In a preferred embodiment, cummulative response data is generated by simply adding all data points in successive time intervals. This final column, comprised of the sum of all data points at a particular time interval, may then be compared or plotted with the individual bead responses to determine the extent of signal enhancement or improved signal-to-noise ratios.
 In a preferred embodiment, the mean of the subpopulation (i.e. the plurality of identical beads) is determined, using the well known Equation 1:
 In some embodiments, the subpopulation may be redefined to exclude some beads if necessary (for example for obvious outliers, as discussed below).
 In a preferred embodiment, the standard deviation of the subpopulation can be determined, generally using Equation 2 (for the entire subpopulation) and Equation 3 (for less than the entire subpopulation):
 As for the mean, the subpopulation may be redefined to exclude some beads if necessary (for example for obvious outliers, as discussed below).
 In a preferred embodiment, statistical analyses are done to evaluate whether a particular data point has statistical validity within a subpopulation by using techniques including, but not limited to, t distribution and cluster analysis. This may be done to statistically discard outliers that may otherwise skew the result and increase the signal-to-noise ratio of any particular experiment. This may be done using Equation 4:
 In a preferred embodiment, the quality of the data is evaluated using confidence intervals, as is known in the art. Confidence intervals can be used to facilitate more comprehensive data processing to measure the statistical validity of a result.
 In a preferred embodiment, statistical parameters of a subpopulation of beads are used to do hypothesis testing. One application is tests concerning means, also called mean testing. In this application, statistical evaluation is done to determine whether two subpopulations are different. For example, one sample could be compared with another sample for each subpopulation within an array to determine if the variation is statistically significant.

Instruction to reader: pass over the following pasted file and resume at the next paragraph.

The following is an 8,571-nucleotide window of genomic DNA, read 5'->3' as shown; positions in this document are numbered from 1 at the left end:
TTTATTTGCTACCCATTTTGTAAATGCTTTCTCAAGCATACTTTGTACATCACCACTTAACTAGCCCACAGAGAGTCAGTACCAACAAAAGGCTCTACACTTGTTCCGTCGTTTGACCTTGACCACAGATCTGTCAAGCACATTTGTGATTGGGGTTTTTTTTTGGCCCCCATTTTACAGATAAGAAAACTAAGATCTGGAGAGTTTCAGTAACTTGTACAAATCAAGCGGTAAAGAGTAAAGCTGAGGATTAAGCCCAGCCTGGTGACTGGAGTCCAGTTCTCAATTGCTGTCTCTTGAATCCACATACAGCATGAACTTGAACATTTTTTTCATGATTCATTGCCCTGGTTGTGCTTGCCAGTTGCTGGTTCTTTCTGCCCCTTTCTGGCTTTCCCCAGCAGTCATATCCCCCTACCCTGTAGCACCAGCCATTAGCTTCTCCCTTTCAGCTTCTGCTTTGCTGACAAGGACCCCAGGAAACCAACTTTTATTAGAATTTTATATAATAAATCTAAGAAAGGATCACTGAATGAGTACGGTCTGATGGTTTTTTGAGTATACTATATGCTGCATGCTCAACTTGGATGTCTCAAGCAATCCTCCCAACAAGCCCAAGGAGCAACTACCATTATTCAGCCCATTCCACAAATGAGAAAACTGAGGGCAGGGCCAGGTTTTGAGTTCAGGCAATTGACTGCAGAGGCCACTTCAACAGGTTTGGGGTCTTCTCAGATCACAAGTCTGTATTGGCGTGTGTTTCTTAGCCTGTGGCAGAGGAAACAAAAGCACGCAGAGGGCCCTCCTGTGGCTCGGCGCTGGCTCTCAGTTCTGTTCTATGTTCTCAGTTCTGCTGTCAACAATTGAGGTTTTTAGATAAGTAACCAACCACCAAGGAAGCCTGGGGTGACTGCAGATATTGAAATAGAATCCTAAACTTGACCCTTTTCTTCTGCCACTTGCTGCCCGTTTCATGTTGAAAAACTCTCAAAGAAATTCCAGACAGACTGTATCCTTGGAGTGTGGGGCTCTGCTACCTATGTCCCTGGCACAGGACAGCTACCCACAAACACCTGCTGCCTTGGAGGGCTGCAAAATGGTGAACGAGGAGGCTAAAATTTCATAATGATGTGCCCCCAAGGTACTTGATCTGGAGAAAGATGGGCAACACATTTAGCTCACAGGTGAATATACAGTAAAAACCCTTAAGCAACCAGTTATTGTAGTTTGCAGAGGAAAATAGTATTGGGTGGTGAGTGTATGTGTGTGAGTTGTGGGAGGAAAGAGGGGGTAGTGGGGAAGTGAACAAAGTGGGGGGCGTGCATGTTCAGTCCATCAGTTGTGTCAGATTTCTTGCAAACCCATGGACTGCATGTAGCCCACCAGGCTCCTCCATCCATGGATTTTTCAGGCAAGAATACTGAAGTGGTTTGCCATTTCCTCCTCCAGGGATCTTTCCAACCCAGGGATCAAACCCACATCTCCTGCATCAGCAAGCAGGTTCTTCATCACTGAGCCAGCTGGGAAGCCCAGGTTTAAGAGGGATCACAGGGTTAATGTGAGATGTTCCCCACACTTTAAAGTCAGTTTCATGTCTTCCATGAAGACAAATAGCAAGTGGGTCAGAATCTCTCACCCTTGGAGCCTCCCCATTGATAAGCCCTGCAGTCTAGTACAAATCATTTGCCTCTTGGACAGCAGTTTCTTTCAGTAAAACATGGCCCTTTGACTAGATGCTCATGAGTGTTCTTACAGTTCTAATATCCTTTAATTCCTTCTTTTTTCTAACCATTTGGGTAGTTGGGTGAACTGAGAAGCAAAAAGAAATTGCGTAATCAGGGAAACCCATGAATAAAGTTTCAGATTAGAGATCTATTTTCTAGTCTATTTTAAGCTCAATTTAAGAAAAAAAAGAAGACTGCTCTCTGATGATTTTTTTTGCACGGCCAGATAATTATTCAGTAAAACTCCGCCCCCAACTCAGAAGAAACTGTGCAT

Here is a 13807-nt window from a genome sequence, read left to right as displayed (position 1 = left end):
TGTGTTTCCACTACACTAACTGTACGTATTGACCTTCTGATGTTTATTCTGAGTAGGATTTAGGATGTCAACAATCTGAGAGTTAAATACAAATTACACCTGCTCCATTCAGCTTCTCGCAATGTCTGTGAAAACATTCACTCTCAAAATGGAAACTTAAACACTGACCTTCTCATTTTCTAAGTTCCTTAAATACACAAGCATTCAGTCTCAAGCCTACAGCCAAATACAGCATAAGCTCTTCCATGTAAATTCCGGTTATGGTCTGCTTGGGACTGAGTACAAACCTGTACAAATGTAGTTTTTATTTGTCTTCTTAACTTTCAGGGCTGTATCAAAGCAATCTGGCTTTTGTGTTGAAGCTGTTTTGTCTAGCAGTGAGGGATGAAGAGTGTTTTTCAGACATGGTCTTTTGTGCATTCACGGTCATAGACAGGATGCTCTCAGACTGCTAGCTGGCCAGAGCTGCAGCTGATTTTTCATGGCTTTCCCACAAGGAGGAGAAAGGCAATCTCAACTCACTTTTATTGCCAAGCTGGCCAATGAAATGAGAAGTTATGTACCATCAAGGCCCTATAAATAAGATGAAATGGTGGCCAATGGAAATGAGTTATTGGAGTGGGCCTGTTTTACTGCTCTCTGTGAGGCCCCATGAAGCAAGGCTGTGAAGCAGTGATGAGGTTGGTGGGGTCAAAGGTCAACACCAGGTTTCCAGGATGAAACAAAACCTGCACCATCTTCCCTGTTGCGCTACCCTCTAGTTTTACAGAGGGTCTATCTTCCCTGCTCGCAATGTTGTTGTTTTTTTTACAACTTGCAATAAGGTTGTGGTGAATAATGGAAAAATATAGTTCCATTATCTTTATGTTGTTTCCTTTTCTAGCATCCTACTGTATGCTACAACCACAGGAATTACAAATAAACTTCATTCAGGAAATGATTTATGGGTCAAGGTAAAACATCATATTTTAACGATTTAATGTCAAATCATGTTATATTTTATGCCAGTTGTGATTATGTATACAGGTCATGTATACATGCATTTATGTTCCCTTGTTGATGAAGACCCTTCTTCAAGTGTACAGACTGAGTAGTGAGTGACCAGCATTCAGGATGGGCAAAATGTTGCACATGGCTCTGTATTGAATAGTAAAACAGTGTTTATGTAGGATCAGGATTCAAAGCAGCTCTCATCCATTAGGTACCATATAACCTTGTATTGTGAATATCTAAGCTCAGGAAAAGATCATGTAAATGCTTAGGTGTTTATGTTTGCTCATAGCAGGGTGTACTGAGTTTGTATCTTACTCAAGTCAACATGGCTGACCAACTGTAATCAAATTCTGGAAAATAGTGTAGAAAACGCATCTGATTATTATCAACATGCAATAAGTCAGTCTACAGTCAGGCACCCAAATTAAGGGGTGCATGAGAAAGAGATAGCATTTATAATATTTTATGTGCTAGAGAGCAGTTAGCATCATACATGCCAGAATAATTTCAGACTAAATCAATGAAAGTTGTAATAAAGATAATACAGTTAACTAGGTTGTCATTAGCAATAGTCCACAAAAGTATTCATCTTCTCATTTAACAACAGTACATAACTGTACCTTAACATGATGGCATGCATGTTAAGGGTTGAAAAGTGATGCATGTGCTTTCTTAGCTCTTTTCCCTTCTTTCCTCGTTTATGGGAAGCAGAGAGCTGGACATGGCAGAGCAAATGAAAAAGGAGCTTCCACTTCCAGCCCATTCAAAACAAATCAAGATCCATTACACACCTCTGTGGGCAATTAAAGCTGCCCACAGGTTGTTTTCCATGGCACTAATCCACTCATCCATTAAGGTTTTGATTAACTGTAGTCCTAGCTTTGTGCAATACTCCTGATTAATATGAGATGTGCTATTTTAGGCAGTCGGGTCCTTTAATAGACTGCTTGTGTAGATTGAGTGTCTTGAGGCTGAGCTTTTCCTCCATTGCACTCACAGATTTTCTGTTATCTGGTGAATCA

In addition, mean testing can also be used to differentiate two different assays that share the same code. If the two assays give results that are statistically distinct from each other, then the subpopulations that share a common code can be distinguished from each other on the basis of the assay and the mean test, shown below in Equation 5:
 Furthermore, analyzing the distribution of individual members of a subpopulation of sensor elements may be done. For example, a subpopulation distribution can be evaluated to determine whether the distribution is binomial, Poisson, hypergeometric, etc.
 In addition to the sensor redundancy, a preferred embodiment utilizes a plurality of sensor elements that are directed to a single target analyte but yet are not identical. For example, a single target nucleic acid analyte may have two or more sensor elements each comprising a different probe. This adds a level of confidence as non-specific binding interactions can be statistically minimized. When nucleic acid target analytes are to be evaluated, the redundant nucleic acid probes may be overlapping, adjacent, or spatially separated. However, it is preferred that two probes do not compete for a single binding site, so adjacent or separated probes are preferred. Similarly, when proteinaceous target analytes are to be evaluated, preferred embodiments utilize bioactive agent binding agents that bind to different parts of the target. For example, when antibodies (or antibody fragments) are used as bioactive agents for the binding of target proteins, preferred embodiments utilize antibodies to different epitopes.
 In this embodiment, a plurality of different sensor elements may be used, with from about 2 to about 20 being preferred, and from about 2 to about 10 being especially preferred, and from 2 to about 5 being particularly preferred, including 2, 3, 4 or 5. However, as above, more may also be used, depending on the application.
 As above, any number of statistical analyses may be run on the data from target redundant sensors.
 One benefit of the sensor element summing (referred to herein as “bead summing” when beads are used), is the increase in sensitivity that can occur.
 As outlined herein, the present invention finds use in a wide variety of applications. All references cited herein are incorporated by reference.